For Ben and I, the friction tends to pop up in the budgetary department, mostly because Ben has the impulsive spending habits of a thirteen-year-old girl, which is what I told Tie when she asked what problem we wanted to talk about. Ben responded by looking at me the same way our cocker spaniel does when he’s had an accident on the rug, then calmly pointed out that I’d been wearing the same Gap maternity shirt for six years, since I was pregnant with our first son. But I hardly heard him, because I was busy asking Tie about putting a parental block on Ben’s computer to stop the online shopping, and if she was stealthy enough to sneak into his office at work and...
"When you’re on the same page, you can look at a problem differently — you can look at it as the couple versus the problem instead of one partner versus the other.”
Tie stopped me to explain that “communication difficulties” are common for couples. Sensing my passion and Ben’s stoicism, she added, “What can be really helpful is to figure out how to be on the same level during arguments.” She then recommended a few techniques for calming down, and also asked us to come up with a code word to use when disagreements intensify. (I’m rooting for “Zac Efron,” but nothing’s set in stone yet.)
“When you’re on the same page, you can look at a problem differently — you can look at it as the couple versus the problem instead of one partner versus the other,” Tie explained. Simple, but smart.
Walking across the street to dinner a few minutes later, I was surprised by how genuinely satisfied I felt about our session. Sure, Ben and I still have all the normal and abnormal problems most couples have, but we’d had a good talk with Tie — and the rest of our issues were nothing a good bottle of wine couldn’t fix.
On general manager Chris David’s recommendation, we ordered Last Judgment, a jammy red blend out of California, one of Max’s Wine Dive’s proprietary bottles. Patrons have access to a handful of wines on tap, too, along with a well-sourced international wine list and all the requisite cocktails.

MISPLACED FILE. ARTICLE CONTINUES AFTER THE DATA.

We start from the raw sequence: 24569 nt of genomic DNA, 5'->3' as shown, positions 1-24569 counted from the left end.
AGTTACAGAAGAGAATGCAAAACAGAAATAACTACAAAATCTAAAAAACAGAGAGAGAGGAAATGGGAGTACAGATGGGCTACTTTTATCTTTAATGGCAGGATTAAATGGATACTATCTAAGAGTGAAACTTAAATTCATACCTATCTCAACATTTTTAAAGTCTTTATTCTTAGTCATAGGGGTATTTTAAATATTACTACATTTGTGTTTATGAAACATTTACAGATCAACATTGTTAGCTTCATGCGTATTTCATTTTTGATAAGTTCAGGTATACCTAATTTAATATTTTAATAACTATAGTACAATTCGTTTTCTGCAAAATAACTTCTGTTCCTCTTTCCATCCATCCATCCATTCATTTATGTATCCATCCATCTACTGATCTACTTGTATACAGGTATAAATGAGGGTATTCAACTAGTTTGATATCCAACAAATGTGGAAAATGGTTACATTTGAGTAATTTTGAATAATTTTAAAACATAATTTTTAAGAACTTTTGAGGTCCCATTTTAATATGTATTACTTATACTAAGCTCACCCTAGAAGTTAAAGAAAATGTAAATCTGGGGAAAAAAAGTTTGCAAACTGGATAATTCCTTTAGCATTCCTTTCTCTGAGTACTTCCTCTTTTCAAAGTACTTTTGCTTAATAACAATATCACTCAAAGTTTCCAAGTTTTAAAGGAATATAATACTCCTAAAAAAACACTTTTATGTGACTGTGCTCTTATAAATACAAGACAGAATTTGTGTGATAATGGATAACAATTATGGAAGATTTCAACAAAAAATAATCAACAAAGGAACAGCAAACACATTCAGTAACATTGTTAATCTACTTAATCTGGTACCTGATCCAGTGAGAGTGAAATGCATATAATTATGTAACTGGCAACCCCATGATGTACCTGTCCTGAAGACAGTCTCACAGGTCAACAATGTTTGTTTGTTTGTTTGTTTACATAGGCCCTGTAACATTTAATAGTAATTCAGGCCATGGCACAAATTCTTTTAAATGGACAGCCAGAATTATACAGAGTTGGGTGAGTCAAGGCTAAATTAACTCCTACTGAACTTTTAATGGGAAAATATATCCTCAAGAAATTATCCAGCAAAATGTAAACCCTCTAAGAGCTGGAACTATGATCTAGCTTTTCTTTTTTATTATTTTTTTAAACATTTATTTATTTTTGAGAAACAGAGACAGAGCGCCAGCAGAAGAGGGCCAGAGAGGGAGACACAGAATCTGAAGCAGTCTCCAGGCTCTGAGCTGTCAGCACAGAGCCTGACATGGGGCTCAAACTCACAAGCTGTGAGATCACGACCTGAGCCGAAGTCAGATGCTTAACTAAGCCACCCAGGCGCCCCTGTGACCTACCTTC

A far cry from an actual dive, Max’s is a tight, industrial-chic joint in the shadow of Racines. Based on proximity alone, the place was an obvious choice for Tie’s culinary partner. But the chef-driven menu, filled with approachable adaptations of down-home dishes, wasn’t likely to cause conflict, either.
As David pointed out, “The slogan is, ‘Fried chicken and champagne? Why the hell not?’” While my husband debated between the fried chicken and the balsamic short rib, I went for the plant-based winter special: sweet-potato capelli in garlic cream, topped with toasted pecans. (The go-to vegetarian dish is truffle Max ’N Cheese, according to David.)
“We try to source as locally as possible,” David shared, rattling off a list of Colorado purveyors that includes Tender Belly, City Bakery Cafe and Colo-Pac Produce. The restaurant also boasts a free jukebox loaded with classic rock. While there’s no room for dancing at Max’s, the music was still a way to connect — which can be a novelty when you’re married with kids and a cocker spaniel.
For couples who already have their you-know-what together, Tie recommends treating dinner therapy like well visits to the doctor: Come in annually or semi-annually for a quick evaluation and preventative workup. Tie’s definitely on to something here. If my general practitioner funneled me toward a wine bar with good eats after my annual exams, I know I’d be a much more willing participant.